Sabalenka, like other Russian and Belarusian players, has not been permitted to represent her home country — part of the wrangling by professional tennis as it tries to balance its stated opposition to Russia’s invasion of Ukraine with its hopes of rising above the quagmire of international politics. .

Earlier this week, videos surfaced of Novak Djokovic’s father, Srdjan, posing with fans who waved a Russian flag and wore the pro-war “Z” logo, and voicing his support for Russia. The week before, organizers of the tournament had prohibited fans from exhibiting any form of the Russian or Belarusian flags or other symbols that supported Russia’s war in Ukraine.

Geopolitics: The player Karen Khachanov of Russia has been writing messages of support to the people of Nagorno-Karabakh, a long-disputed enclave that is home to tens of thousands of ethnic Armenians within Azerbaijan’s internationally recognized borders.

Olympics: Athletes from Russia and Belarus will compete at the 2024 Olympics in Paris, against the stated wishes of Ukraine’s president, Volodymyr Zelensky.

What happens when an athlete with an extraordinary gift chooses not to use it?

After rousing victories that established him as one of golf’s biggest stars, Anthony Kim took a sudden leave from the game in 2012. Injuries were hampering his play, and he needed time to heal. But beyond his physical troubles, some invisible, unknowable forces must have been churning inside him, because he never came back,

The writer Paul La Farge, whose novels played with history and narrative technique, has died at 52,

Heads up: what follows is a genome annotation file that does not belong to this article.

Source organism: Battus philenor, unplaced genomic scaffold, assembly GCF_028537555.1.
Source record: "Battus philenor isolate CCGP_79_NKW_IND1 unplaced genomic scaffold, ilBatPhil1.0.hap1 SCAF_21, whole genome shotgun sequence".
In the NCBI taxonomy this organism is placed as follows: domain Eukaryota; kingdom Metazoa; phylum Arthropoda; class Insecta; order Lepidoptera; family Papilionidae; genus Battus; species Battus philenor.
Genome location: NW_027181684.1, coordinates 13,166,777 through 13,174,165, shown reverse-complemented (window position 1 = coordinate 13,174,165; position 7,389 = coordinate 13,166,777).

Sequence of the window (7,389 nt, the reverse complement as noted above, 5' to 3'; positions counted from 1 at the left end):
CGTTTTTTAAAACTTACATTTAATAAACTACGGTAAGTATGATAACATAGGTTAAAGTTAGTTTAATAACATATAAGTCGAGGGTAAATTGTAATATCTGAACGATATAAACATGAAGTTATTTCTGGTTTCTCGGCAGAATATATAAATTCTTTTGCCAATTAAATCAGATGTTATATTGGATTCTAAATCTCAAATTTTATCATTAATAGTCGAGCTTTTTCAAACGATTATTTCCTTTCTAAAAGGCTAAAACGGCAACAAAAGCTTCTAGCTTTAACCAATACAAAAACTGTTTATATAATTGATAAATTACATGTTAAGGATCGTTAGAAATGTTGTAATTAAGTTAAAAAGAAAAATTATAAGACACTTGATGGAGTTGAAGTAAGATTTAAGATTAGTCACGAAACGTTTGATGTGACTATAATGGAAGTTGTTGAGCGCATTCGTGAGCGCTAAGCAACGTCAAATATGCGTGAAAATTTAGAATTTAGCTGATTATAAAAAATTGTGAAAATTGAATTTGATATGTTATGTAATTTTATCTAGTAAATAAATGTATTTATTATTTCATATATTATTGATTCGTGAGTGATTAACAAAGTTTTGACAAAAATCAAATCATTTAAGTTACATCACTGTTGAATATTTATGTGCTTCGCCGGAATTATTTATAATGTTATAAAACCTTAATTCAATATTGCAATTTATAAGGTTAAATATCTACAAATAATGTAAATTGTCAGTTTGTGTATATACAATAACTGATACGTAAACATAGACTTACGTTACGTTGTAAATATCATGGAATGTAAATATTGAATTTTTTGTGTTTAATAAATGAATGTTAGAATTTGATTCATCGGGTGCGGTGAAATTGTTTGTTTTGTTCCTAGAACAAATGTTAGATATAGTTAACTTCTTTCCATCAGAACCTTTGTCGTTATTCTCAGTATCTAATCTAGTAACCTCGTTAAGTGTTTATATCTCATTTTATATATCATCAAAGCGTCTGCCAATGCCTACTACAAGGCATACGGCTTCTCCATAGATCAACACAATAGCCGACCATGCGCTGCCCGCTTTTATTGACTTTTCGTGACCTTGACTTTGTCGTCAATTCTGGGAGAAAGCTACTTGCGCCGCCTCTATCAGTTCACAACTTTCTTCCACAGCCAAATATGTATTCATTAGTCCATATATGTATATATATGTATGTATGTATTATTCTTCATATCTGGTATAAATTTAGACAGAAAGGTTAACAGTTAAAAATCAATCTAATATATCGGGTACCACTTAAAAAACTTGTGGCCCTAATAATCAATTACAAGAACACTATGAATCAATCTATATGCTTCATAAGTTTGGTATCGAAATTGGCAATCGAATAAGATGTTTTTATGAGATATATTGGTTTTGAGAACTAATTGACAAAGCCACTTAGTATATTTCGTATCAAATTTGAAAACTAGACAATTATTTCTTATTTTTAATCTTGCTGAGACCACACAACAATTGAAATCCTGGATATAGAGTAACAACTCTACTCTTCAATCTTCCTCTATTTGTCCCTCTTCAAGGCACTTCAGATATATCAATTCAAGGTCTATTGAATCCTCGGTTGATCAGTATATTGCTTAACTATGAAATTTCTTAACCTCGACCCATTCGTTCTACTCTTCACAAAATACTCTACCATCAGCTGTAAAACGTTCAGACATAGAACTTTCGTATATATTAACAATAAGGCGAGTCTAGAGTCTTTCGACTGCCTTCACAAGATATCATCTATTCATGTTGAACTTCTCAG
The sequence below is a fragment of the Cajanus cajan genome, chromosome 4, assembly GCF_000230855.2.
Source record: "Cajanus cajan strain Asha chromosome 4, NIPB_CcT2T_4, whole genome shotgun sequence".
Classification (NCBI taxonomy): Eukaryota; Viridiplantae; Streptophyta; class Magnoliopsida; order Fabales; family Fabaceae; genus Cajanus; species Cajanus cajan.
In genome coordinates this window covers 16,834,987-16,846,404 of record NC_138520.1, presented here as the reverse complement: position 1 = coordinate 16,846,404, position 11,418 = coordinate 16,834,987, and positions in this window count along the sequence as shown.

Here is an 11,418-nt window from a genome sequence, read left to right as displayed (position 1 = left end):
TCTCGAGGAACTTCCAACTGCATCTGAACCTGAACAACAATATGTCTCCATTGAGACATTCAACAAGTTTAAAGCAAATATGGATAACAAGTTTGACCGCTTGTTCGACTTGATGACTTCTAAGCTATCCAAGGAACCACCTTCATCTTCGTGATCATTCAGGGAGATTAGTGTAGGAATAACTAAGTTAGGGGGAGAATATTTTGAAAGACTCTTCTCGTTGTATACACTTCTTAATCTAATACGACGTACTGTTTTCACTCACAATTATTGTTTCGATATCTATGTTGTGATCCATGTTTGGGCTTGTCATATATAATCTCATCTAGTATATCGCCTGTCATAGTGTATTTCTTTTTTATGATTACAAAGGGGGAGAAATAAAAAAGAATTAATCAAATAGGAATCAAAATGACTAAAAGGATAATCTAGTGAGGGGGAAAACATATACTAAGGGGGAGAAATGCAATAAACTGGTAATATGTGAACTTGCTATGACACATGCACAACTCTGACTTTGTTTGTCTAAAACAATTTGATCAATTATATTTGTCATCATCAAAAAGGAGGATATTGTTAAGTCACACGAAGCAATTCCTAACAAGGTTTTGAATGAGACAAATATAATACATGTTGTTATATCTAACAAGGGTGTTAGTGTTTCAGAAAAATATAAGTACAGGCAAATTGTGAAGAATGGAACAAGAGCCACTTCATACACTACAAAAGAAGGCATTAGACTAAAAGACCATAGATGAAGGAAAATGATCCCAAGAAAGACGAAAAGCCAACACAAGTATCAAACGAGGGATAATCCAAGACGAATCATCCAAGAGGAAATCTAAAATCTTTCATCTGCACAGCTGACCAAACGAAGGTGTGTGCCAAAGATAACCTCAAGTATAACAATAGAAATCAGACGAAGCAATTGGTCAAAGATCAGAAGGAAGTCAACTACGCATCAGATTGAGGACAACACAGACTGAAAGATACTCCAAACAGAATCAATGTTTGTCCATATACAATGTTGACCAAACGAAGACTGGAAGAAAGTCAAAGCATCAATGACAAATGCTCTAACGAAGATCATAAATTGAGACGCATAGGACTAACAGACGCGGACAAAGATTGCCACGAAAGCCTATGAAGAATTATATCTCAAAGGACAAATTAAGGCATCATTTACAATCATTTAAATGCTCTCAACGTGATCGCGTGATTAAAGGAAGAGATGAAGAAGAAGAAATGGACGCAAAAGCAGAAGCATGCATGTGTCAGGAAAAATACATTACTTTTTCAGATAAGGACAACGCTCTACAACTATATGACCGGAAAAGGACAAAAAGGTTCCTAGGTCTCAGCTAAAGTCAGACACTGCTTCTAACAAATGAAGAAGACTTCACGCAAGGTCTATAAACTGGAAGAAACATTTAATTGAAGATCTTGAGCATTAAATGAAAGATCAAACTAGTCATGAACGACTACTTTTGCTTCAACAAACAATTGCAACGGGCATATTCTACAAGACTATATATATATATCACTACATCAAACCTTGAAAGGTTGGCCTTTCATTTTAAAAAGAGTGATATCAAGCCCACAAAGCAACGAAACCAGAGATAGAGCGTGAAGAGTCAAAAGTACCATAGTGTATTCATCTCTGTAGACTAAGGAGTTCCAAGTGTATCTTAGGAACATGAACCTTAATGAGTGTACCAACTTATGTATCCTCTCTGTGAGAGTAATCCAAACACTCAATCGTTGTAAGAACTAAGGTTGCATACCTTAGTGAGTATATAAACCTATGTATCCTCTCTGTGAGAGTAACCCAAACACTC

Will Arsenal win its first title since 2004? With half of the Premier League season over, our writers review the action and predict what will happen next, Manchester City remains the favourite.

Manchester United and European football’s finance rules: United’s finance department hosted a delegation from UEFA recently. Friendly relations or an urgent chat about financial fair play? What’s amortization, anyway?

Making sense of soccer loan transfers: From pricey high-profile deals to development opportunities for youngsters, this is our guide to navigate the loan market.

What are the things we do today that will seem embarrassing to our future selves—the stuff that will make us cringe when we look back on the early 2020s? The Times asked more than 30 people from academia, fashion, the media, the arts and business, as well as a certain infamous chatbot. Here are some of their responses.

Christina Oxenberg, writer and fashion designer: “Monarchy.”

Kevin Kelly, co-founder of Wired magazine: “Eating dead animals. Not being able to have two spouses at once. To install Fearing human clones. Thinking you needed permission to visit another country.

Chris Stein, guitarist, songwriter and co-founder of Blondie: “CGI will be very embarrassing in the future. Every action movie has the same stupid monster with the glowing embers under the skin, and it just gets ridiculous.”

Rufus Wainwright, singer-songwriter: “Plastic bottles.”

Chat GPT: “Overreliance on technology: Our overdependence on smartphones, social media and other digital devices will likely look outdated in a few years as new technologies emerge.”


Source link



Please enter your comment!
Please enter your name here

- Advertisment -

Most Popular

Recent Comments